The National Institutes of Health (NIH) announced yesterday that it would be removing a three-year funding pause on so-called “gain-of-function” research.
The type of research in question involves engineering viruses to give them capabilities not found in nature in order to facilitate research. This can be as simple as producing a higher yield for a certain vaccine strain, but has also involved giving viruses potentially dangerous traits. One of the most popular examples of the potential dangers of gain-of-function research is two 2011 studies that gave a variant of avian flu in ferrets the ability to spread through the air where it previously couldn’t.
The pause was announced in 2014, and shut off funding for 21 studies involving gain-of-function research. The move came as some scientists criticized such research for being unacceptably dangerous and followed revelations of safety concerns at Centers for Disease Control and Prevention (CDC) labs involving the transport of anthrax and other virulent pathogens. The pause specifically targeted research into influenza, Middle East respiratory syndrome (MERS), and severe acute respiratory syndrome viruses.
Now, the NIH has reversed the decision and says it will allow such studies to go forward, after completing a new review process. Some studies into influenza and MERS are still being held up, though, Science reports, and the rest will need to resubmit their proposals. For some, the decision may come too late, as their research is outdated by now. Others will simply have to update their proposals.
Gain-of-function studies have long been controversial, as they involve giving potentially dangerous viruses new capabilities. There are good reasons for doing so, in many cases, but each situation must be individually assessed to determine if the probable benefits outweigh the risks of doing the research, according to an ethical assessment commissioned by the NIH after the pause was announced. Ultimately, the assessment concludes that while some research projects may be either clearly necessary or too dangerous, most will fall in the middle, and decisions on whether to proceed will be difficult.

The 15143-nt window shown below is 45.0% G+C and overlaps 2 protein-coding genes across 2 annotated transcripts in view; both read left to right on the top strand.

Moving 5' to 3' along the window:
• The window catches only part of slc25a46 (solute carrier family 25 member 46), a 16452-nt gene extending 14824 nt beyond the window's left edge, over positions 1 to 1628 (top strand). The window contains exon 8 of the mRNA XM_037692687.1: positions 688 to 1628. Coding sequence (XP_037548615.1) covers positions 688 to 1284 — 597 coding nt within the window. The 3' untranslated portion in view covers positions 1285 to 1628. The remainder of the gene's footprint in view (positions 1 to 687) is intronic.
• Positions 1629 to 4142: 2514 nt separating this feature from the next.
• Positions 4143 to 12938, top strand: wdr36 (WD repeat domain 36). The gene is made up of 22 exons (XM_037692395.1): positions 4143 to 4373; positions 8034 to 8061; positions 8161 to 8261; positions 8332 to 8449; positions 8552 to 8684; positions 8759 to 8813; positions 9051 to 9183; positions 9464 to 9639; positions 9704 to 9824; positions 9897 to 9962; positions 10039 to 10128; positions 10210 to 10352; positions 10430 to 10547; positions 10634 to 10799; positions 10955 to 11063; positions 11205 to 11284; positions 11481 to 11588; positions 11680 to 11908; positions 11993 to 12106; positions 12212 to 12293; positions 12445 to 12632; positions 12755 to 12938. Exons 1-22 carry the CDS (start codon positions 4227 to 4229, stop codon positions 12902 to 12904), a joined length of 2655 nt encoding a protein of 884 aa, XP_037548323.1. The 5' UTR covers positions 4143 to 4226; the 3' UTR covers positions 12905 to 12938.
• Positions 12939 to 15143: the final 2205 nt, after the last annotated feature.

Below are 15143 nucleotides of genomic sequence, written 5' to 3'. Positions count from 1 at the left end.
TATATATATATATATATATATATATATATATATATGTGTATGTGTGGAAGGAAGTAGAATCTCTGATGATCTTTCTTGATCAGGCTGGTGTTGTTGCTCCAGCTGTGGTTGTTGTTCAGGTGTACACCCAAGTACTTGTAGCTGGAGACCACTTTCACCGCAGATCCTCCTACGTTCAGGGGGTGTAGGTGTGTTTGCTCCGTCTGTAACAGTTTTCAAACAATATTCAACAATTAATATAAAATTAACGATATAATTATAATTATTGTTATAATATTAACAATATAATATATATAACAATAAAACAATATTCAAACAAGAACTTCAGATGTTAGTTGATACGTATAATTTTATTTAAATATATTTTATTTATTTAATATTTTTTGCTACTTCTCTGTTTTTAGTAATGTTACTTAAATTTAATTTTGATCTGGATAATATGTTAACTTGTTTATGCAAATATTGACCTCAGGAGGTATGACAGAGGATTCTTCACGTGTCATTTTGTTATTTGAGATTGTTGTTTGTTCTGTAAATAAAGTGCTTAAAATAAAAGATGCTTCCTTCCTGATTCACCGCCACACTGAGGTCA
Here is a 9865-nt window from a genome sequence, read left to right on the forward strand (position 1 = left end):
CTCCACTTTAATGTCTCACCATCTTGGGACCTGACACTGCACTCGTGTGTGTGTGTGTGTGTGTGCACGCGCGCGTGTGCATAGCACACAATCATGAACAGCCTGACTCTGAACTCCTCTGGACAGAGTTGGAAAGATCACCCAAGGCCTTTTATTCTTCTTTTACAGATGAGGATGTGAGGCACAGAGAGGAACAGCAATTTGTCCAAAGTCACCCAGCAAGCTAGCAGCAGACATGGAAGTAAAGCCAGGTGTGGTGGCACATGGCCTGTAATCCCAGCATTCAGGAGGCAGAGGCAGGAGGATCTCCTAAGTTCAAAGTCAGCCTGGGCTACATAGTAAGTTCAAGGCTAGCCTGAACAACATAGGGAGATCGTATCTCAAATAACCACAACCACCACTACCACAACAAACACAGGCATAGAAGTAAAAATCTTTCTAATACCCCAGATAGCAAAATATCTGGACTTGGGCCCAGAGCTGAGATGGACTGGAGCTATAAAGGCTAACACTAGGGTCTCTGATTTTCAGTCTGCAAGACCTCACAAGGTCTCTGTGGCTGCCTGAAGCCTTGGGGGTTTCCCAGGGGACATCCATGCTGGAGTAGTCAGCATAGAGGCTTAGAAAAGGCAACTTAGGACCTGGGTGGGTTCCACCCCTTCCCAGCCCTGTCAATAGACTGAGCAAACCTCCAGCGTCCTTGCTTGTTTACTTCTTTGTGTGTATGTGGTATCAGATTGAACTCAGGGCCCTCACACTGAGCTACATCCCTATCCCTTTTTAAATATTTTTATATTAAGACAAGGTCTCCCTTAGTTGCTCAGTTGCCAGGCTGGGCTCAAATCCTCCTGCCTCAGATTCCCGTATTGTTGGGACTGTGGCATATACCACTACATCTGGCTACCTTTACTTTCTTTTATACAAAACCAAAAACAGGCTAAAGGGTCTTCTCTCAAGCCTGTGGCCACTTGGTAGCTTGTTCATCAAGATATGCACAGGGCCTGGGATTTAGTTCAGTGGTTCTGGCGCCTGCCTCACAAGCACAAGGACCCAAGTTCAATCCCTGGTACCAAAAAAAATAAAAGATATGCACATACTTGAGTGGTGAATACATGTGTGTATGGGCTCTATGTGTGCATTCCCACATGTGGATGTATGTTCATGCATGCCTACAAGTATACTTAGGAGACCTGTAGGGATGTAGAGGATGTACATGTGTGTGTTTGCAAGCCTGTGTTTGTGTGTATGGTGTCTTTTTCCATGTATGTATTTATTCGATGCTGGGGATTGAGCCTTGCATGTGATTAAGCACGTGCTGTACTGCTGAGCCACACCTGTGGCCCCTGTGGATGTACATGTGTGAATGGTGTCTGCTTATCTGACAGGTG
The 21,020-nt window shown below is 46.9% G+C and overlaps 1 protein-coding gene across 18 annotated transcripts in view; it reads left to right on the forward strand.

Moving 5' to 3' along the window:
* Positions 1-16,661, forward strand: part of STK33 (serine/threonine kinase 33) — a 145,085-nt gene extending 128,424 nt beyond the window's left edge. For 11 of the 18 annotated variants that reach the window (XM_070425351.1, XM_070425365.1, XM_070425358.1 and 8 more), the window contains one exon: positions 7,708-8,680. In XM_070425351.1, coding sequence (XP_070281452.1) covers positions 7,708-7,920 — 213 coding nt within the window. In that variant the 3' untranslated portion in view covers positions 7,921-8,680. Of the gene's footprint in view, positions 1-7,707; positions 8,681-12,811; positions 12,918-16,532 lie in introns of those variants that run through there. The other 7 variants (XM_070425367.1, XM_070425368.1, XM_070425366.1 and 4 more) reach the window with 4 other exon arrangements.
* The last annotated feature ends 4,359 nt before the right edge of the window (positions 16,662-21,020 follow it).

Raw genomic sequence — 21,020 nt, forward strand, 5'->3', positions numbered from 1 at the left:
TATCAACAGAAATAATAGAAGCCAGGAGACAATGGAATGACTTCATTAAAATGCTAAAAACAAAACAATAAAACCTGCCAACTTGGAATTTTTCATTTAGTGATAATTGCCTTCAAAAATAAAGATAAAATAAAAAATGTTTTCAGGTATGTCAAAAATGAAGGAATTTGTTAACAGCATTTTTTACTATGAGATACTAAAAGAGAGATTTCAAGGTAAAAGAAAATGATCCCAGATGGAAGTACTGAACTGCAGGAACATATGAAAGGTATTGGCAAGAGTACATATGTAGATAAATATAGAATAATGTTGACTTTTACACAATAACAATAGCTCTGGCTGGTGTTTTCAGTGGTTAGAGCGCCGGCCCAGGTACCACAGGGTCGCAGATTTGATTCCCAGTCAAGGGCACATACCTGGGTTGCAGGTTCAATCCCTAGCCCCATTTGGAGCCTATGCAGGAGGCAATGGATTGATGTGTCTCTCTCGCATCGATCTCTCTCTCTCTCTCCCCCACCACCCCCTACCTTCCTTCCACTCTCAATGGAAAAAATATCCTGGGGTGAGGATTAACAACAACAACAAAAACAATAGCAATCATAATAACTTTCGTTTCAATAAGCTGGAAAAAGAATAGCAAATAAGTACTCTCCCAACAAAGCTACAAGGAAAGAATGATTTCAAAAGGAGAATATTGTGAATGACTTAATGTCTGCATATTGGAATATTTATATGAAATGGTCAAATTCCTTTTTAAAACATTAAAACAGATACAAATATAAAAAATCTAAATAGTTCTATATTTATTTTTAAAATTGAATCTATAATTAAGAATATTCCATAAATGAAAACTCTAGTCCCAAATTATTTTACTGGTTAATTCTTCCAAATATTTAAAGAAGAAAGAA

With today’s decision, the NIH seems to side with those arguing that gain-of-function research is ultimately beneficial to society. Indeed, many such studies involve giving human diseases the ability to infect animals, or helping them to provoke an immune response, both qualities that allow researchers to better study and develop drugs to fight them.
For example, there are no small animal models for studying MERS as it’s found in nature, so gain-of-function techniques are necessary to adapt the virus to them. Other uses for enhanced viruses include studying how a mutated virus might attack us, testing out vaccines and formulating public health responses to outbreaks.
In addition, the term gain-of-function is at risk of being applied too broadly, some researchers worry, causing even studies that pose little risk of causing harm to be vilified. At it’s most basic, the term applies to any research that gives a virus or microorganism an ability that it didn’t have before, regardless of whether that ability has the potential to make it more dangerous. In some cases, the function that is gained can even make a virus less of a danger to humans.
It’s too early to say what kinds of studies will make it through the new NIH review process at the moment. As before, there will likely be risks, but also the possibility of previously unattainable insights.